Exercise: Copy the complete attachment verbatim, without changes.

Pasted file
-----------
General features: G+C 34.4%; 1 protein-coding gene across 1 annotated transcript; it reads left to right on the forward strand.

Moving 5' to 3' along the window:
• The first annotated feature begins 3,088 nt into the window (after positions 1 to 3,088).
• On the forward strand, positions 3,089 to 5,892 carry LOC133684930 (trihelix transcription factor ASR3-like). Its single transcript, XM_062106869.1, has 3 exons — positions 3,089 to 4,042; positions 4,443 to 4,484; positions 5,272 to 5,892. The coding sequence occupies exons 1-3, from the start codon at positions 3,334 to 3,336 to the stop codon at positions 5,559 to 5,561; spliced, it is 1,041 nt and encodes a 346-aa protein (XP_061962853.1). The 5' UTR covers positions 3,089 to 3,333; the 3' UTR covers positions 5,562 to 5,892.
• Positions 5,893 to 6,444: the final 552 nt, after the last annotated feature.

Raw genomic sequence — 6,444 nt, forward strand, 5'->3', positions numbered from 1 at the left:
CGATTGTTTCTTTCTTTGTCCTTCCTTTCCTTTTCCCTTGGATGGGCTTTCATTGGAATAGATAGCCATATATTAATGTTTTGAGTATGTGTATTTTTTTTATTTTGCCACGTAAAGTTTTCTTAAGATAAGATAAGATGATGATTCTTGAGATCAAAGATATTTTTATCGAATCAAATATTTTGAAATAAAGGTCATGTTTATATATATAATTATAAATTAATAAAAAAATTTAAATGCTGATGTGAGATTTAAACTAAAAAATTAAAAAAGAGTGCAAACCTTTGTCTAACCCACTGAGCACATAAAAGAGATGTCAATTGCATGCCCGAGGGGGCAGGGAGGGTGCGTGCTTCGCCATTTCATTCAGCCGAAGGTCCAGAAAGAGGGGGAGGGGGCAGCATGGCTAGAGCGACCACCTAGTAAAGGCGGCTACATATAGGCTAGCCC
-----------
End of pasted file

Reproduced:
General features: G+C 34.4%; 1 protein-coding gene across 1 annotated transcript; it reads left to right on the forward strand.

Moving 5' to 3' along the window:
• The first annotated feature begins 3,088 nt into the window (after positions 1 to 3,088).
• On the forward strand, positions 3,089 to 5,892 carry LOC133684930 (trihelix transcription factor ASR3-like). Its single transcript, XM_062106869.1, has 3 exons — positions 3,089 to 4,042; positions 4,443 to 4,484; positions 5,272 to 5,892. The coding sequence occupies exons 1-3, from the start codon at positions 3,334 to 3,336 to the stop codon at positions 5,559 to 5,561; spliced, it is 1,041 nt and encodes a 346-aa protein (XP_061962853.1). The 5' UTR covers positions 3,089 to 3,333; the 3' UTR covers positions 5,562 to 5,892.
• Positions 5,893 to 6,444: the final 552 nt, after the last annotated feature.

Raw genomic sequence — 6,444 nt, forward strand, 5'->3', positions numbered from 1 at the left:
CGATTGTTTCTTTCTTTGTCCTTCCTTTCCTTTTCCCTTGGATGGGCTTTCATTGGAATAGATAGCCATATATTAATGTTTTGAGTATGTGTATTTTTTTTATTTTGCCACGTAAAGTTTTCTTAAGATAAGATAAGATGATGATTCTTGAGATCAAAGATATTTTTATCGAATCAAATATTTTGAAATAAAGGTCATGTTTATATATATAATTATAAATTAATAAAAAAATTTAAATGCTGATGTGAGATTTAAACTAAAAAATTAAAAAAGAGTGCAAACCTTTGTCTAACCCACTGAGCACATAAAAGAGATGTCAATTGCATGCCCGAGGGGGCAGGGAGGGTGCGTGCTTCGCCATTTCATTCAGCCGAAGGTCCAGAAAGAGGGGGAGGGGGCAGCATGGCTAGAGCGACCACCTAGTAAAGGCGGCTACATATAGGCTAGCCC